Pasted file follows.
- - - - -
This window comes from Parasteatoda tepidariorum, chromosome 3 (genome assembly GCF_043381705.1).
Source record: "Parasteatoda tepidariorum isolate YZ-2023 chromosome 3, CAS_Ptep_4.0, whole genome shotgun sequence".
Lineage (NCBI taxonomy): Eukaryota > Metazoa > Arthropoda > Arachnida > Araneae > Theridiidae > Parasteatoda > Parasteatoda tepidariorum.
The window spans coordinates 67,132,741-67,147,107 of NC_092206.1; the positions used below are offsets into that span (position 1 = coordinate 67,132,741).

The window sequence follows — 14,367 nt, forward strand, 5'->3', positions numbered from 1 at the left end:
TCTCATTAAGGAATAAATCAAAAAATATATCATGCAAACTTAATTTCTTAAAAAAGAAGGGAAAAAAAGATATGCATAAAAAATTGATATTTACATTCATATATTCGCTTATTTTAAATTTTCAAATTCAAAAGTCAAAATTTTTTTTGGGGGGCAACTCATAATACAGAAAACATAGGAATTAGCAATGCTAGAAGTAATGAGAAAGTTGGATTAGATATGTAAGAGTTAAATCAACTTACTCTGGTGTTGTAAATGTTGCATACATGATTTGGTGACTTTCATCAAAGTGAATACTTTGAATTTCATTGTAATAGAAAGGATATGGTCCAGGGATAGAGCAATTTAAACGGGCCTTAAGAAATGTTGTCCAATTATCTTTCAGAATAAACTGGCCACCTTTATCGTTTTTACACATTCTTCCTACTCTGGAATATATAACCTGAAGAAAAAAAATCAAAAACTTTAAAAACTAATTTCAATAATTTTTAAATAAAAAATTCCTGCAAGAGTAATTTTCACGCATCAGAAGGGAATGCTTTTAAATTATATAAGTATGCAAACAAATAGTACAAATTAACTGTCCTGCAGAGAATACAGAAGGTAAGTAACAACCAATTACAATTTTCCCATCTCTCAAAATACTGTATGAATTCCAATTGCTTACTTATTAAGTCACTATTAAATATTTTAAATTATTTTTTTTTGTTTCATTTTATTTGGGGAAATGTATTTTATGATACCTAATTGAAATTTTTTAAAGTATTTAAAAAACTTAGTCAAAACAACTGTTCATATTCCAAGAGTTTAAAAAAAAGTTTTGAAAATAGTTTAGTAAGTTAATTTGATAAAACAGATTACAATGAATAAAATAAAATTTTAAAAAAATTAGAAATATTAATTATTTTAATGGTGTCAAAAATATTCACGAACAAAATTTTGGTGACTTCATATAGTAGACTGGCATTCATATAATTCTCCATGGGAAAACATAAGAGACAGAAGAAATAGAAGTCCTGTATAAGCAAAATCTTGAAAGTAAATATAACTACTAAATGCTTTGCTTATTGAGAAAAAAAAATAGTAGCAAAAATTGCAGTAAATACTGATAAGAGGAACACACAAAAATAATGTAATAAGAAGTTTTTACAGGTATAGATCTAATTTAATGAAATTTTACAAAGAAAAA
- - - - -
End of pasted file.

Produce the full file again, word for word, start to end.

This window comes from Parasteatoda tepidariorum, chromosome 3 (genome assembly GCF_043381705.1).
Source record: "Parasteatoda tepidariorum isolate YZ-2023 chromosome 3, CAS_Ptep_4.0, whole genome shotgun sequence".
Lineage (NCBI taxonomy): Eukaryota > Metazoa > Arthropoda > Arachnida > Araneae > Theridiidae > Parasteatoda > Parasteatoda tepidariorum.
The window spans coordinates 67,132,741-67,147,107 of NC_092206.1; the positions used below are offsets into that span (position 1 = coordinate 67,132,741).

The window sequence follows — 14,367 nt, forward strand, 5'->3', positions numbered from 1 at the left end:
TCTCATTAAGGAATAAATCAAAAAATATATCATGCAAACTTAATTTCTTAAAAAAGAAGGGAAAAAAAGATATGCATAAAAAATTGATATTTACATTCATATATTCGCTTATTTTAAATTTTCAAATTCAAAAGTCAAAATTTTTTTTGGGGGGCAACTCATAATACAGAAAACATAGGAATTAGCAATGCTAGAAGTAATGAGAAAGTTGGATTAGATATGTAAGAGTTAAATCAACTTACTCTGGTGTTGTAAATGTTGCATACATGATTTGGTGACTTTCATCAAAGTGAATACTTTGAATTTCATTGTAATAGAAAGGATATGGTCCAGGGATAGAGCAATTTAAACGGGCCTTAAGAAATGTTGTCCAATTATCTTTCAGAATAAACTGGCCACCTTTATCGTTTTTACACATTCTTCCTACTCTGGAATATATAACCTGAAGAAAAAAAATCAAAAACTTTAAAAACTAATTTCAATAATTTTTAAATAAAAAATTCCTGCAAGAGTAATTTTCACGCATCAGAAGGGAATGCTTTTAAATTATATAAGTATGCAAACAAATAGTACAAATTAACTGTCCTGCAGAGAATACAGAAGGTAAGTAACAACCAATTACAATTTTCCCATCTCTCAAAATACTGTATGAATTCCAATTGCTTACTTATTAAGTCACTATTAAATATTTTAAATTATTTTTTTTTGTTTCATTTTATTTGGGGAAATGTATTTTATGATACCTAATTGAAATTTTTTAAAGTATTTAAAAAACTTAGTCAAAACAACTGTTCATATTCCAAGAGTTTAAAAAAAAGTTTTGAAAATAGTTTAGTAAGTTAATTTGATAAAACAGATTACAATGAATAAAATAAAATTTTAAAAAAATTAGAAATATTAATTATTTTAATGGTGTCAAAAATATTCACGAACAAAATTTTGGTGACTTCATATAGTAGACTGGCATTCATATAATTCTCCATGGGAAAACATAAGAGACAGAAGAAATAGAAGTCCTGTATAAGCAAAATCTTGAAAGTAAATATAACTACTAAATGCTTTGCTTATTGAGAAAAAAAAATAGTAGCAAAAATTGCAGTAAATACTGATAAGAGGAACACACAAAAATAATGTAATAAGAAGTTTTTACAGGTATAGATCTAATTTAATGAAATTTTACAAAGAAAAA